Thanks again to all who stood tall for justice and fair wages.
here's some more details
on the bill:
ok whose state is next?
Rendell's signature would make Pennsylvania the 22nd state to approve an increase in its minimum wage since Congress last raised the federal minimum wage to $5.15 in 1997.
"We should not accept the fact that in our great commonwealth, and in our country, someone can work full time and still live well below the poverty level," Rendell said in a statement released Saturday.
The Senate passed the bill, 38-11, in an unusual Saturday morning session that was a prelude to a vote on a spending plan for the just-begun fiscal year. The House endorsed the bill Friday, after making minor changes to legislation the Senate passed June 22.
Democrats voted solidly for the increase, as did Republicans from southeastern Pennsylvania. Many Republicans from rural areas and those who are the Legislature's strongest business advocates opposed the increase.
Increasing the minimum wage is one of Rendell's top election-year priorities and is an issue that polls well with voters. For the past year, Democrats, labor unions and advocates for the poor have pressured the Legislature's Republican leaders to allow a vote on raising wages to $7.15. After many months of holding out, they relented, but won approval of an exemption that would spare the state's smallest businesses from paying the full increase until 2008.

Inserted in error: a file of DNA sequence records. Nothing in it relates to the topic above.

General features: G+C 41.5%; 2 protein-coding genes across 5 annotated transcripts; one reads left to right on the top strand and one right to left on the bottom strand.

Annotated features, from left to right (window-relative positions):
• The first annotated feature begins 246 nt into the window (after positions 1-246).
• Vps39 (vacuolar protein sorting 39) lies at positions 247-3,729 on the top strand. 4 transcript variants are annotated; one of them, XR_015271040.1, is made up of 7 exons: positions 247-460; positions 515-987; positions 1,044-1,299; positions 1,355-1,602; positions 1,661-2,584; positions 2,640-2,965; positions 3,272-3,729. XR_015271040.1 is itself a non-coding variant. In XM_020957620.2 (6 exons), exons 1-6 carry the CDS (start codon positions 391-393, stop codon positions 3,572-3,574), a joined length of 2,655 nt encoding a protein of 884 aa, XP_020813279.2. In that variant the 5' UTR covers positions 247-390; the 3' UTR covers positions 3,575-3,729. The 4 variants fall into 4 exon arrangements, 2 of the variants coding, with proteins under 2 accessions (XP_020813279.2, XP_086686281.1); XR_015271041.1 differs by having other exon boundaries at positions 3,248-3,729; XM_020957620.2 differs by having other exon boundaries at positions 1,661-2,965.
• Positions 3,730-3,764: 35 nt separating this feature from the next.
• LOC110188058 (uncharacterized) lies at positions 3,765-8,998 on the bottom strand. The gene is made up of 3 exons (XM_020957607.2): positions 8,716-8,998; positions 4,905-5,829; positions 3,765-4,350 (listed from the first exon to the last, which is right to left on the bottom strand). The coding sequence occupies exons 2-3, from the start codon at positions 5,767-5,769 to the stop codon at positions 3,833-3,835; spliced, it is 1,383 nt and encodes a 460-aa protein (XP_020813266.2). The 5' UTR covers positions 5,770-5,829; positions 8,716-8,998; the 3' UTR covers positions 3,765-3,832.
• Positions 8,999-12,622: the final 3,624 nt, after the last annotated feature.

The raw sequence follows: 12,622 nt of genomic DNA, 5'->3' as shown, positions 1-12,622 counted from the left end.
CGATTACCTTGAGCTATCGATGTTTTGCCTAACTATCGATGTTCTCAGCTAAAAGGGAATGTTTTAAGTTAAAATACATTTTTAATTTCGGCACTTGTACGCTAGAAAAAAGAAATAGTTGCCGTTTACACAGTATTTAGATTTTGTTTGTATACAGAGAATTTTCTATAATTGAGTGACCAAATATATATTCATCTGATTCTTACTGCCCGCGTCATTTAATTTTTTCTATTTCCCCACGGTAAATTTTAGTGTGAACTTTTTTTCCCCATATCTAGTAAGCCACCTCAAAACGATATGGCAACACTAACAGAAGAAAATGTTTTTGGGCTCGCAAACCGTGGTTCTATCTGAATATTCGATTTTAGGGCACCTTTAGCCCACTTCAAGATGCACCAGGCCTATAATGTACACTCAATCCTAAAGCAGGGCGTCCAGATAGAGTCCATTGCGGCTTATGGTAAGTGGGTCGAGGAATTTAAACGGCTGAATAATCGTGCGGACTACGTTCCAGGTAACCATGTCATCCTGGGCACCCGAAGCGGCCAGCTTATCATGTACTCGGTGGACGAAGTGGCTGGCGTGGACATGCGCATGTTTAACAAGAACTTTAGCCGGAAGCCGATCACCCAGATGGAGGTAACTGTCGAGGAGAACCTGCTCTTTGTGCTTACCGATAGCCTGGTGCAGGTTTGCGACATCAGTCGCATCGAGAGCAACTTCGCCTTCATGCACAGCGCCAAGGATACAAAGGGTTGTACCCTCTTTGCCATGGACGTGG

The bill calls for Pennsylvania's minimum wage to rise to $6.25 an hour on Jan. 1, 2007, then to $7.15 an hour on July 1, 2007.
The increase would take effect more slowly for employers with the equivalent of 10 or fewer full-time employees, although franchises of larger chains would not qualify for that exemption. Those employers that do qualify would pay $5.65 an hour beginning Jan. 1, 2007; $6.65 beginning July 1, 2007; and $7.15 on July 1, 2008.
About 423,000 workers in Pennsylvania make between $5.15 and $7.14 an hour, but it is not clear how many of those work for businesses that qualify for the 10-employee exemption, according to the state Department of Labor and Industry.
The 2006 federal poverty level for an individual is $9,800; for a family of two it is $13,200; and for a family of three it is $16,600. Someone who is paid $5.15 an hour, 40 hours a week for 52 weeks a year makes $10,700.